The Pistons’ roster composition and rotation are a good argument for doing away with the five-position descriptor in favor of something more apt like ball-handler/initiator, wing, and big. That’s an argument for a different day, however.
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For the sake of these grades, we’re going to focus just on Morris and Johnson, as we covered Bullock in the shooting guards edition of these grades and Harris is for all intents and purposes a power forward on this team.
With no further ado, let’s take a look at our grades for the Detroit Pistons’ small forwards.
Stat line: 13.5 points, 4.1 rebounds, 1.9 assists, shooting splits of .411/.333/.810, true shooting 50.1 percent.
At a glance, Marcus Morris appears to have taken a big step back on the offensive end. While it’s true that he’s put forth his worst shooting efficiency since his rookie season, we’re dealing with reduced efficiency in a few offensive categories while in his higher volume usages, he’s very much in line with his career-best numbers.
While he’s almost as efficient spotting up this year as last (1.118 points per possession last year vs 1.052 this year) and significantly more efficient when in isolation (1.083 ppp this year, .806 ppp last year), he’s fallen off a cliff when posting up and when involved in the pick and roll as both the ball handler and the roll man.
Morris was one of the Pistons’ best and most reliable options out of the post last season, but this season he’s scoring just 0.639 points per possession. That number places him in the 11th percentile in the league.
It stands to reason that he might be in the midst of a shooting slump that may yet regress to the mean, but considering he’s coming off a career-best season a year ago, time will tell whether that campaign or this one is the aberration.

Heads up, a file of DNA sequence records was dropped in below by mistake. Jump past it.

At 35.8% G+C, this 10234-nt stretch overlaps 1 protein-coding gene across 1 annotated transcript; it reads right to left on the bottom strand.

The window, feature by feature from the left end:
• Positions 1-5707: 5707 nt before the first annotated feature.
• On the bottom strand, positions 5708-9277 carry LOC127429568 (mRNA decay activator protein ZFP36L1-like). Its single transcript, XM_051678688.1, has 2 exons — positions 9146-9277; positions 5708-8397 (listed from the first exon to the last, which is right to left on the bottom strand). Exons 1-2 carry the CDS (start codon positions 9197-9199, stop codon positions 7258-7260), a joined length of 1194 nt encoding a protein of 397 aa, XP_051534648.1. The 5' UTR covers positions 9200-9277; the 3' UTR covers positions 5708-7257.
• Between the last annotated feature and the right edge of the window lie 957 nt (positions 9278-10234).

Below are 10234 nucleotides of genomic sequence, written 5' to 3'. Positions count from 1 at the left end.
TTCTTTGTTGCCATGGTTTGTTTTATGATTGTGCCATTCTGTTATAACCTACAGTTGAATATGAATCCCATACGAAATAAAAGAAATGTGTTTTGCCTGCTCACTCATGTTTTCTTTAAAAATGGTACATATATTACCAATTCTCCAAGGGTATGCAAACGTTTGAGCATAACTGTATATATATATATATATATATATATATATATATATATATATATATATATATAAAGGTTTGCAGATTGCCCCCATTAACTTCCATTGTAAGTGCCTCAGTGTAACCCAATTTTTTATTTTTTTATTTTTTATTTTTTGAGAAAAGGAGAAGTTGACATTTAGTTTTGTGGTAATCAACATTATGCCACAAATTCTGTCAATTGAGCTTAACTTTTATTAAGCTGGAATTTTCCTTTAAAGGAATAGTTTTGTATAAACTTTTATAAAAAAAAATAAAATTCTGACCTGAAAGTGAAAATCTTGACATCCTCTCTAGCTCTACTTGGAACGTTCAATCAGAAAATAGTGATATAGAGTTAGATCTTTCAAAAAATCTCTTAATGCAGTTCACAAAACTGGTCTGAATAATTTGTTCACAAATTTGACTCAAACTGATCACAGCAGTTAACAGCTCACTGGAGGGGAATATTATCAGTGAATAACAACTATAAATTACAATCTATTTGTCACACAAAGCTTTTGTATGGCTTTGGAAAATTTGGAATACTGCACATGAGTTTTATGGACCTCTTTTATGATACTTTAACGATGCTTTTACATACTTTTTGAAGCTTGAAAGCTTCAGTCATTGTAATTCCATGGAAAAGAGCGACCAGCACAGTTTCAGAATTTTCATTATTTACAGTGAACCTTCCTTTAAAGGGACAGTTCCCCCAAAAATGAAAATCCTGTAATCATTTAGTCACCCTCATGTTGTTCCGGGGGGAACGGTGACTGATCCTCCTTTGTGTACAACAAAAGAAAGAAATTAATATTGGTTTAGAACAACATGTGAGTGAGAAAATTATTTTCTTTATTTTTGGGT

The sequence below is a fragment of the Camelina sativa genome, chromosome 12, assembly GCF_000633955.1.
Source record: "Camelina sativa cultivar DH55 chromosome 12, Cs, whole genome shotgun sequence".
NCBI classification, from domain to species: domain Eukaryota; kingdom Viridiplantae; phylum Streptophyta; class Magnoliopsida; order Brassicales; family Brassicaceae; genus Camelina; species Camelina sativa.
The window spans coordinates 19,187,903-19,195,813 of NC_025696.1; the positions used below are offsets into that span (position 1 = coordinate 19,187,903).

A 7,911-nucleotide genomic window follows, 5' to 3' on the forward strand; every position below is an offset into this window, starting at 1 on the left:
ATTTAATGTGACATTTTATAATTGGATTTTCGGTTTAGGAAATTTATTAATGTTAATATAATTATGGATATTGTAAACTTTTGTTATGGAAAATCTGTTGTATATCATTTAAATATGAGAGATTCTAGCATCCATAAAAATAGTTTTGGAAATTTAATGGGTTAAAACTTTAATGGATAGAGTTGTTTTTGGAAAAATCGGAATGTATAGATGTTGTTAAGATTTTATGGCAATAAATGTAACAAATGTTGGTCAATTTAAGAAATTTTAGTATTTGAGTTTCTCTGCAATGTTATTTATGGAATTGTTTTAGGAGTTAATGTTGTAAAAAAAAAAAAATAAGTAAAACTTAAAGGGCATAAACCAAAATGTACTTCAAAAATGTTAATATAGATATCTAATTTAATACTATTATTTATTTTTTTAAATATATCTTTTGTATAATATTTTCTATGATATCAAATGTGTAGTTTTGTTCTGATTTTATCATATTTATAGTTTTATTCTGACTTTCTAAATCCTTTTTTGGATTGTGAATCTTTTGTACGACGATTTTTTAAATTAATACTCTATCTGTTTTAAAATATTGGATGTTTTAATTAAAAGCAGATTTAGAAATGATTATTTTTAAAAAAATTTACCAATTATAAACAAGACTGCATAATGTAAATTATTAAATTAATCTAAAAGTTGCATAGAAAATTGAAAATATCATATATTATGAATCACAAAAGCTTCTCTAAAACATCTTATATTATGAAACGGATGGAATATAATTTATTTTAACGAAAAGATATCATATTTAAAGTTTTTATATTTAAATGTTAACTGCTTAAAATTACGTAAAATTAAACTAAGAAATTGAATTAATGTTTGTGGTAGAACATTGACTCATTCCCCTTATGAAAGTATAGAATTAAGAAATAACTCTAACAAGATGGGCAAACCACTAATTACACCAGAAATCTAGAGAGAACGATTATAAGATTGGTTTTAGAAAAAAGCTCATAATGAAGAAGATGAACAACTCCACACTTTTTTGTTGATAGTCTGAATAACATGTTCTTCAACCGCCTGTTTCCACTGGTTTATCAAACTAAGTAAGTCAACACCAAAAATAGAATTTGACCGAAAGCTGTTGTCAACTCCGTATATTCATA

Stat line: 3.9 points, 2.2 rebounds, 1.3 assists, shooting splits of .377/.306/.633, true shooting 46.3 percent.
Stanley Johnson’s grade is based on his body of work this season, over which point he’s been demoted from the rotation and seen a reduction in his playing time of about seven minutes per game. He got off to a miserable start, but he’s trending up in a big way.
Johnson had a great showing on the Pistons’ recent West Coast road trip, and it couldn’t have come at a better time. With Kentavious Caldwell-Pope and Jon Leuer being out with injuries, Johnson was called upon for big minutes and he delivered with smart play and defensive tenacity.
Over the five games out west, he played 29 minutes per game and scored 6.8 points per game on 60.7 percent true shooting. Thanks to playing heavy minutes in blowout losses to the Utah Jazz and Golden State Warriors, we’re not going to talk about his defensive rating, but his effort and effectiveness was unmistakable.
Johnson has earned his way back into the rotation, and it’s not just because Darrun Hilliard couldn’t play well enough to keep him out. Keep an eye on him going forward, we may be seeing the early elements of Stanley Johnson putting it all together like we hoped he would.